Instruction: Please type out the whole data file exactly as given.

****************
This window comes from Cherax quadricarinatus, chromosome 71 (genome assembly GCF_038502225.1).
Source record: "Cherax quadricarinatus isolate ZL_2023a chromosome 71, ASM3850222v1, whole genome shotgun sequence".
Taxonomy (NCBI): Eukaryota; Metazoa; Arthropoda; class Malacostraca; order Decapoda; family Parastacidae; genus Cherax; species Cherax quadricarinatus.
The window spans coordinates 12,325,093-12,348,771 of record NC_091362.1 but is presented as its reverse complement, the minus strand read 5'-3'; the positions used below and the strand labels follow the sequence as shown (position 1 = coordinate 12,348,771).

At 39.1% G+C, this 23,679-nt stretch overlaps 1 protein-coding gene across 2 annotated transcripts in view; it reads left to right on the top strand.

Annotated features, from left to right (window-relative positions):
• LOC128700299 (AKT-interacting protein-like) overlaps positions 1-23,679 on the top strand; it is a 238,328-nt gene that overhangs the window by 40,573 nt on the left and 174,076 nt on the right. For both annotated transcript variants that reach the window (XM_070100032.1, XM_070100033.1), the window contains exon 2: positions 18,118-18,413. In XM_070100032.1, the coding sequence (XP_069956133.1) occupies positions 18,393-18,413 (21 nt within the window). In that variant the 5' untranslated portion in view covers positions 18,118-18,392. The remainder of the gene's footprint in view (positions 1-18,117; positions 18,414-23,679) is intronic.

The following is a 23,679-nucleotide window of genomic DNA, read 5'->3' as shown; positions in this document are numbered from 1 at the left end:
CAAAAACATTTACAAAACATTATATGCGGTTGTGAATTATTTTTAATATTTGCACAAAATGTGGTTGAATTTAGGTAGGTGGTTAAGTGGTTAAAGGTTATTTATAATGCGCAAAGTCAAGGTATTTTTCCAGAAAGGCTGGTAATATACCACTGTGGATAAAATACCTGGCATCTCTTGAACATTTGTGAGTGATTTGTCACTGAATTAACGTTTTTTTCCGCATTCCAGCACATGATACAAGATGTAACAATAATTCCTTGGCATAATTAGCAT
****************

This window comes from Cherax quadricarinatus, chromosome 71 (genome assembly GCF_038502225.1).
Source record: "Cherax quadricarinatus isolate ZL_2023a chromosome 71, ASM3850222v1, whole genome shotgun sequence".
Taxonomy (NCBI): Eukaryota; Metazoa; Arthropoda; class Malacostraca; order Decapoda; family Parastacidae; genus Cherax; species Cherax quadricarinatus.
The window spans coordinates 12,325,093-12,348,771 of record NC_091362.1 but is presented as its reverse complement, the minus strand read 5'-3'; the positions used below and the strand labels follow the sequence as shown (position 1 = coordinate 12,348,771).

At 39.1% G+C, this 23,679-nt stretch overlaps 1 protein-coding gene across 2 annotated transcripts in view; it reads left to right on the top strand.

Annotated features, from left to right (window-relative positions):
• LOC128700299 (AKT-interacting protein-like) overlaps positions 1-23,679 on the top strand; it is a 238,328-nt gene that overhangs the window by 40,573 nt on the left and 174,076 nt on the right. For both annotated transcript variants that reach the window (XM_070100032.1, XM_070100033.1), the window contains exon 2: positions 18,118-18,413. In XM_070100032.1, the coding sequence (XP_069956133.1) occupies positions 18,393-18,413 (21 nt within the window). In that variant the 5' untranslated portion in view covers positions 18,118-18,392. The remainder of the gene's footprint in view (positions 1-18,117; positions 18,414-23,679) is intronic.

The following is a 23,679-nucleotide window of genomic DNA, read 5'->3' as shown; positions in this document are numbered from 1 at the left end:
CAAAAACATTTACAAAACATTATATGCGGTTGTGAATTATTTTTAATATTTGCACAAAATGTGGTTGAATTTAGGTAGGTGGTTAAGTGGTTAAAGGTTATTTATAATGCGCAAAGTCAAGGTATTTTTCCAGAAAGGCTGGTAATATACCACTGTGGATAAAATACCTGGCATCTCTTGAACATTTGTGAGTGATTTGTCACTGAATTAACGTTTTTTTCCGCATTCCAGCACATGATACAAGATGTAACAATAATTCCTTGGCATAATTAGCAT